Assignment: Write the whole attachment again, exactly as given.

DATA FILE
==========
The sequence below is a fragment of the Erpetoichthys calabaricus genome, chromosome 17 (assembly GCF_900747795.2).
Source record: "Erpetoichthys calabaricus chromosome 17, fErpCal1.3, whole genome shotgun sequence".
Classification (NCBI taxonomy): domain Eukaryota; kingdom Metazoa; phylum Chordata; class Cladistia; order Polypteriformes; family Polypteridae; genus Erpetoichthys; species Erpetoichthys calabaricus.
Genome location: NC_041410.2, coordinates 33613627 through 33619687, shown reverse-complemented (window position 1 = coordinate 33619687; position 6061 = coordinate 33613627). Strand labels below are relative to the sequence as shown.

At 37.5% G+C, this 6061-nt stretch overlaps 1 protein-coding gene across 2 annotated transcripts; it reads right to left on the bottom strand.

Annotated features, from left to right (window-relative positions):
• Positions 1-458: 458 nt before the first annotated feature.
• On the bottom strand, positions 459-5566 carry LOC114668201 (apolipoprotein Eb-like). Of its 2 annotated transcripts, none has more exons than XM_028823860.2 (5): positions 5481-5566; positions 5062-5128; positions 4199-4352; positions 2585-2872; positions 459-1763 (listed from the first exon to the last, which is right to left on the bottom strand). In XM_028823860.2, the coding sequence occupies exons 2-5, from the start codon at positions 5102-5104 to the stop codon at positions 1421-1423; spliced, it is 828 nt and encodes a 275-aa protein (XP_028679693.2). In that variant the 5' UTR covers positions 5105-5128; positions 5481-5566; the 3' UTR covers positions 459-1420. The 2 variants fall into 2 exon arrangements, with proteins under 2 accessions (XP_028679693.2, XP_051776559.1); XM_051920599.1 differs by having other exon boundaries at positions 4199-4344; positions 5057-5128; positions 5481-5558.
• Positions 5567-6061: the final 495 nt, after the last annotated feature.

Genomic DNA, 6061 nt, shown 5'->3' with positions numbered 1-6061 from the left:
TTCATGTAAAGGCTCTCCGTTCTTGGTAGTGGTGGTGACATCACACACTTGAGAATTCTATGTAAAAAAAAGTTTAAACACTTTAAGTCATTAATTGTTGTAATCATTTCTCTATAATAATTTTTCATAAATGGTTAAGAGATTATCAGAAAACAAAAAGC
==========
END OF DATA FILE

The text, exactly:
The sequence below is a fragment of the Erpetoichthys calabaricus genome, chromosome 17 (assembly GCF_900747795.2).
Source record: "Erpetoichthys calabaricus chromosome 17, fErpCal1.3, whole genome shotgun sequence".
Classification (NCBI taxonomy): domain Eukaryota; kingdom Metazoa; phylum Chordata; class Cladistia; order Polypteriformes; family Polypteridae; genus Erpetoichthys; species Erpetoichthys calabaricus.
Genome location: NC_041410.2, coordinates 33613627 through 33619687, shown reverse-complemented (window position 1 = coordinate 33619687; position 6061 = coordinate 33613627). Strand labels below are relative to the sequence as shown.

At 37.5% G+C, this 6061-nt stretch overlaps 1 protein-coding gene across 2 annotated transcripts; it reads right to left on the bottom strand.

Annotated features, from left to right (window-relative positions):
• Positions 1-458: 458 nt before the first annotated feature.
• On the bottom strand, positions 459-5566 carry LOC114668201 (apolipoprotein Eb-like). Of its 2 annotated transcripts, none has more exons than XM_028823860.2 (5): positions 5481-5566; positions 5062-5128; positions 4199-4352; positions 2585-2872; positions 459-1763 (listed from the first exon to the last, which is right to left on the bottom strand). In XM_028823860.2, the coding sequence occupies exons 2-5, from the start codon at positions 5102-5104 to the stop codon at positions 1421-1423; spliced, it is 828 nt and encodes a 275-aa protein (XP_028679693.2). In that variant the 5' UTR covers positions 5105-5128; positions 5481-5566; the 3' UTR covers positions 459-1420. The 2 variants fall into 2 exon arrangements, with proteins under 2 accessions (XP_028679693.2, XP_051776559.1); XM_051920599.1 differs by having other exon boundaries at positions 4199-4344; positions 5057-5128; positions 5481-5558.
• Positions 5567-6061: the final 495 nt, after the last annotated feature.

Genomic DNA, 6061 nt, shown 5'->3' with positions numbered 1-6061 from the left:
TTCATGTAAAGGCTCTCCGTTCTTGGTAGTGGTGGTGACATCACACACTTGAGAATTCTATGTAAAAAAAAGTTTAAACACTTTAAGTCATTAATTGTTGTAATCATTTCTCTATAATAATTTTTCATAAATGGTTAAGAGATTATCAGAAAACAAAAAGC